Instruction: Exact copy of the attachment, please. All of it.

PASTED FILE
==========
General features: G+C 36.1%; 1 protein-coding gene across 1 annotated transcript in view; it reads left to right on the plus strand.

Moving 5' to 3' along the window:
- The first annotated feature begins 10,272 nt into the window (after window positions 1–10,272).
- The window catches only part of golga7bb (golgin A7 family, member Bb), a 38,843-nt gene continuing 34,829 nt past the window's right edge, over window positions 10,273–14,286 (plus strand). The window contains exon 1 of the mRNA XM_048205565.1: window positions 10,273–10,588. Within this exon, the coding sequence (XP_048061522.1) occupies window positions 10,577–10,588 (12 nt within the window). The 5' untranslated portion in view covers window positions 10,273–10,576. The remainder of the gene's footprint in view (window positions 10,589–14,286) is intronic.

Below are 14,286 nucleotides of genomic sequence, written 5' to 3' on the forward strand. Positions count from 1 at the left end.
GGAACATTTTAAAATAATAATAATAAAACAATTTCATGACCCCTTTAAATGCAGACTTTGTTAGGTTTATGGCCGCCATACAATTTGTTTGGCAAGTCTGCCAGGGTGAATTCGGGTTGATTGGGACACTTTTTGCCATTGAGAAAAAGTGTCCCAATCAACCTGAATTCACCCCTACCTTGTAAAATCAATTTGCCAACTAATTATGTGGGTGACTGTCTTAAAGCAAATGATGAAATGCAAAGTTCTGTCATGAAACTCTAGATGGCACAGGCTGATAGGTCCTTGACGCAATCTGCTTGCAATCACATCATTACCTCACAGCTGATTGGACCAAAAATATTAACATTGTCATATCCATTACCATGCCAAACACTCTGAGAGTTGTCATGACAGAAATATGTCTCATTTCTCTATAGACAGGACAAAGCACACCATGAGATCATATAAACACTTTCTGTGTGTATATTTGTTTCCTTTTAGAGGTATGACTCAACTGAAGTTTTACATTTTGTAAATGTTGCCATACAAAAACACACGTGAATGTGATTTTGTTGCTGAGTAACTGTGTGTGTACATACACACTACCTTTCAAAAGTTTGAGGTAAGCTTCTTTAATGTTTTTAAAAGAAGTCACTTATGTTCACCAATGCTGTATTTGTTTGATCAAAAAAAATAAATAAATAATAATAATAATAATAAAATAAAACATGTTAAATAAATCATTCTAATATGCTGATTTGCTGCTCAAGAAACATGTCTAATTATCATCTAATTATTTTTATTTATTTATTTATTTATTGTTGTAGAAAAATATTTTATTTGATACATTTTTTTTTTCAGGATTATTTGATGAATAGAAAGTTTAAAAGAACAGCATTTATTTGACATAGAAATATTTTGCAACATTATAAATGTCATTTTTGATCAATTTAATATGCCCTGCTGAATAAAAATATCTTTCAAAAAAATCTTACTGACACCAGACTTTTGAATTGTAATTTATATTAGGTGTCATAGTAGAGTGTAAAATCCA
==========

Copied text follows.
General features: G+C 36.1%; 1 protein-coding gene across 1 annotated transcript in view; it reads left to right on the plus strand.

Moving 5' to 3' along the window:
- The first annotated feature begins 10,272 nt into the window (after window positions 1–10,272).
- The window catches only part of golga7bb (golgin A7 family, member Bb), a 38,843-nt gene continuing 34,829 nt past the window's right edge, over window positions 10,273–14,286 (plus strand). The window contains exon 1 of the mRNA XM_048205565.1: window positions 10,273–10,588. Within this exon, the coding sequence (XP_048061522.1) occupies window positions 10,577–10,588 (12 nt within the window). The 5' untranslated portion in view covers window positions 10,273–10,576. The remainder of the gene's footprint in view (window positions 10,589–14,286) is intronic.

Below are 14,286 nucleotides of genomic sequence, written 5' to 3' on the forward strand. Positions count from 1 at the left end.
GGAACATTTTAAAATAATAATAATAAAACAATTTCATGACCCCTTTAAATGCAGACTTTGTTAGGTTTATGGCCGCCATACAATTTGTTTGGCAAGTCTGCCAGGGTGAATTCGGGTTGATTGGGACACTTTTTGCCATTGAGAAAAAGTGTCCCAATCAACCTGAATTCACCCCTACCTTGTAAAATCAATTTGCCAACTAATTATGTGGGTGACTGTCTTAAAGCAAATGATGAAATGCAAAGTTCTGTCATGAAACTCTAGATGGCACAGGCTGATAGGTCCTTGACGCAATCTGCTTGCAATCACATCATTACCTCACAGCTGATTGGACCAAAAATATTAACATTGTCATATCCATTACCATGCCAAACACTCTGAGAGTTGTCATGACAGAAATATGTCTCATTTCTCTATAGACAGGACAAAGCACACCATGAGATCATATAAACACTTTCTGTGTGTATATTTGTTTCCTTTTAGAGGTATGACTCAACTGAAGTTTTACATTTTGTAAATGTTGCCATACAAAAACACACGTGAATGTGATTTTGTTGCTGAGTAACTGTGTGTGTACATACACACTACCTTTCAAAAGTTTGAGGTAAGCTTCTTTAATGTTTTTAAAAGAAGTCACTTATGTTCACCAATGCTGTATTTGTTTGATCAAAAAAAATAAATAAATAATAATAATAATAATAAAATAAAACATGTTAAATAAATCATTCTAATATGCTGATTTGCTGCTCAAGAAACATGTCTAATTATCATCTAATTATTTTTATTTATTTATTTATTTATTGTTGTAGAAAAATATTTTATTTGATACATTTTTTTTTTCAGGATTATTTGATGAATAGAAAGTTTAAAAGAACAGCATTTATTTGACATAGAAATATTTTGCAACATTATAAATGTCATTTTTGATCAATTTAATATGCCCTGCTGAATAAAAATATCTTTCAAAAAAATCTTACTGACACCAGACTTTTGAATTGTAATTTATATTAGGTGTCATAGTAGAGTGTAAAATCCA